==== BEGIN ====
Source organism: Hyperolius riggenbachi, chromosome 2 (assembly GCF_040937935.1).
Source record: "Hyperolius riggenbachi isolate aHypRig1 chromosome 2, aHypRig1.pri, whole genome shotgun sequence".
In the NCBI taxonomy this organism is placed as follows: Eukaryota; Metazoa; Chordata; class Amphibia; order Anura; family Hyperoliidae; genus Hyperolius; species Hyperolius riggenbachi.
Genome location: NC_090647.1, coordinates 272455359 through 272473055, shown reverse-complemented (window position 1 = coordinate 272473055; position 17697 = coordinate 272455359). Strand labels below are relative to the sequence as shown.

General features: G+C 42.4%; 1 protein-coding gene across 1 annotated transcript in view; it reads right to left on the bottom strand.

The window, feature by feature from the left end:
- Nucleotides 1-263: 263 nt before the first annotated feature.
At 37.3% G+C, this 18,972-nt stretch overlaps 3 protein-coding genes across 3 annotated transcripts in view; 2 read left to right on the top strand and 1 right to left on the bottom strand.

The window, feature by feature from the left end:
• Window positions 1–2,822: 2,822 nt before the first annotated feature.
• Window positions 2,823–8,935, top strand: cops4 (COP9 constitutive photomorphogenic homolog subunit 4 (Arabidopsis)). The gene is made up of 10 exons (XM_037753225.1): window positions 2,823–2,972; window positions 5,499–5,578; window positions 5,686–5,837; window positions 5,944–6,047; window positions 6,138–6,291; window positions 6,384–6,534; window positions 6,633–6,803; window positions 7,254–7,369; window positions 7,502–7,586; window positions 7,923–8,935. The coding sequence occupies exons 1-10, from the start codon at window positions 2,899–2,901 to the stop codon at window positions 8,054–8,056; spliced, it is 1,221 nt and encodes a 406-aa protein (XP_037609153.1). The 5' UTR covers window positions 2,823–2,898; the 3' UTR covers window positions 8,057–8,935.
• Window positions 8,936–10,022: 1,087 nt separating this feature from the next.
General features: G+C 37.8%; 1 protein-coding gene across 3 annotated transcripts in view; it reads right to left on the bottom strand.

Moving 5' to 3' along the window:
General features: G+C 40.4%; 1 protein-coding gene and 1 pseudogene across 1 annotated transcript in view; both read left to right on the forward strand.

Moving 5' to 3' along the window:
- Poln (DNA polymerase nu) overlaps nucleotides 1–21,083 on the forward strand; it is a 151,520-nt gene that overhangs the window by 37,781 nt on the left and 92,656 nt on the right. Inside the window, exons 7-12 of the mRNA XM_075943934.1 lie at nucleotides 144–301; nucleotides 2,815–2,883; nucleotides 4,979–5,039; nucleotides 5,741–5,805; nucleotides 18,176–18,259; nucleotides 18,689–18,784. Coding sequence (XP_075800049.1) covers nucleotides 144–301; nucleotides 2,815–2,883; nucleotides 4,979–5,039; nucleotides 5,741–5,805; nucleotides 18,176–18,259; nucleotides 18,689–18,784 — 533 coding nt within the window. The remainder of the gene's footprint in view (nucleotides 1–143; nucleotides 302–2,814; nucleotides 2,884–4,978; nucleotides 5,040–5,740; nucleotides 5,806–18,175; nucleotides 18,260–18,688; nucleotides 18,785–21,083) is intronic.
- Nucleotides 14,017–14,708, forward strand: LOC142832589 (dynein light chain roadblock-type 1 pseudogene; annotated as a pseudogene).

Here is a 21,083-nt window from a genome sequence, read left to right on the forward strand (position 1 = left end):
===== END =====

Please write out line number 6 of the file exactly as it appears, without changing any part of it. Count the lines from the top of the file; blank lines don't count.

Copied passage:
The window, feature by feature from the left end: